The order further states “with respect to the 2022 election for the office of 18th Legislative District, State Representative, Position 2, the top two candidates . . . certified as qualified to appear on the general election ballot pursuant to RCW 29A.52.112(2), shall be the two highest vote-getters for such office other than John Ley.” In addition, “votes cast for [Ley] . . . on 2022 primary election ballots will not be used to determine which two candidates for that office [of the 18th Legislative District] will appear on the 2022 general election ballot.” 

The Clark County Elections Office will mail a notice to each unique mailing address of all active registered voters in the 18th Legislative District informing them of the judge’s order and its effect. Those letters are expected to be mailed Monday.

Clark County voters began receiving their ballots for the Aug. 2 primary election on July 15. As the judge stated in his order “printing and mailing new 2022 primary election ballots without Mr. Ley’s name listed as a candidate is prohibitive.” As Kimsey stated, ballots with John Ley’s name printed on them are valid ballots and when returned by voters will be processed pursuant to federal, state and county laws.

Ley expressed his disappointment in the decision when reached by Clark County Today Friday.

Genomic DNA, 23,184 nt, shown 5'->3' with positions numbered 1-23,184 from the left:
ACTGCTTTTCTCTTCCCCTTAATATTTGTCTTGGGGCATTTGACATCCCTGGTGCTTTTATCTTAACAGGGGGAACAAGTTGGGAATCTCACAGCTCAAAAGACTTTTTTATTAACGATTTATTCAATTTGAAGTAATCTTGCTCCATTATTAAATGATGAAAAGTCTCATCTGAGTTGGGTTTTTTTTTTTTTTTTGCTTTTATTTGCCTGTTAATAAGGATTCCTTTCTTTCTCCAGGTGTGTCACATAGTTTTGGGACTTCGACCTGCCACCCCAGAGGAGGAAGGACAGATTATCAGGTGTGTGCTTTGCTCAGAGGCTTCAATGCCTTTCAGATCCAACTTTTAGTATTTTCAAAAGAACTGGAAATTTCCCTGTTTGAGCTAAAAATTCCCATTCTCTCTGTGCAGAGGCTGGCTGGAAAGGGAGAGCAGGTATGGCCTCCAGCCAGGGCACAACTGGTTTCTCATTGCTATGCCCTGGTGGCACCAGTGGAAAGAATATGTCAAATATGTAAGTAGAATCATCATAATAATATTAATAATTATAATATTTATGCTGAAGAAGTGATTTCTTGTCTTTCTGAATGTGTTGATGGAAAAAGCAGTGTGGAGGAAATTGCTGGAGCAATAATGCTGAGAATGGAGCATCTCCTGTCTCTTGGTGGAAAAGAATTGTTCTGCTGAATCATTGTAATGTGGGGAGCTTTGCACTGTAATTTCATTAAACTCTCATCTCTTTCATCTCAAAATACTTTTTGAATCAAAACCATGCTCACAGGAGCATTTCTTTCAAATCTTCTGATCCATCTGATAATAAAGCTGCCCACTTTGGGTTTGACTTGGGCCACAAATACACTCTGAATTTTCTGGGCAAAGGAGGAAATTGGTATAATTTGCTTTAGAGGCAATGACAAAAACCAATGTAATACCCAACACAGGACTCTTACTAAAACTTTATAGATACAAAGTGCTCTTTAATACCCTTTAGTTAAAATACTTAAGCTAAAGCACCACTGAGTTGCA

“No. 1, I believe this will disenfranchise any voter who will choose to vote for me,’’ Ley said. “No. 2, I was not even invited to be a party to the hearing, nor the discussion. Most importantly, this is Greg Kimsey putting his thumb on the scale to impact an election when he is supposed to be a neutral party.’’

“The Secretary of State’s Office agreed Kimsey had made the correct ruling (on July 8) and now Kimsey is disagreeing with the secretary of state that he made the correct ruling,’’ Ley said. “Obviously, I am very disappointed to not even be a party to the process. Furthermore, I will now be evaluating my next steps.’’

Kimsey said approximately 54,000 letters will be mailed to voters in the 18th Legislative District. He didn’t know what the cost to the county would be at the time of this report.

“It will come out of the Election Reserve Fund and be included in the cost of administering the cost of the August primary,’’ Kimsey said.

Kimsey disagreed with Ley’s belief that he was “putting his thumb on the scale to impact an election.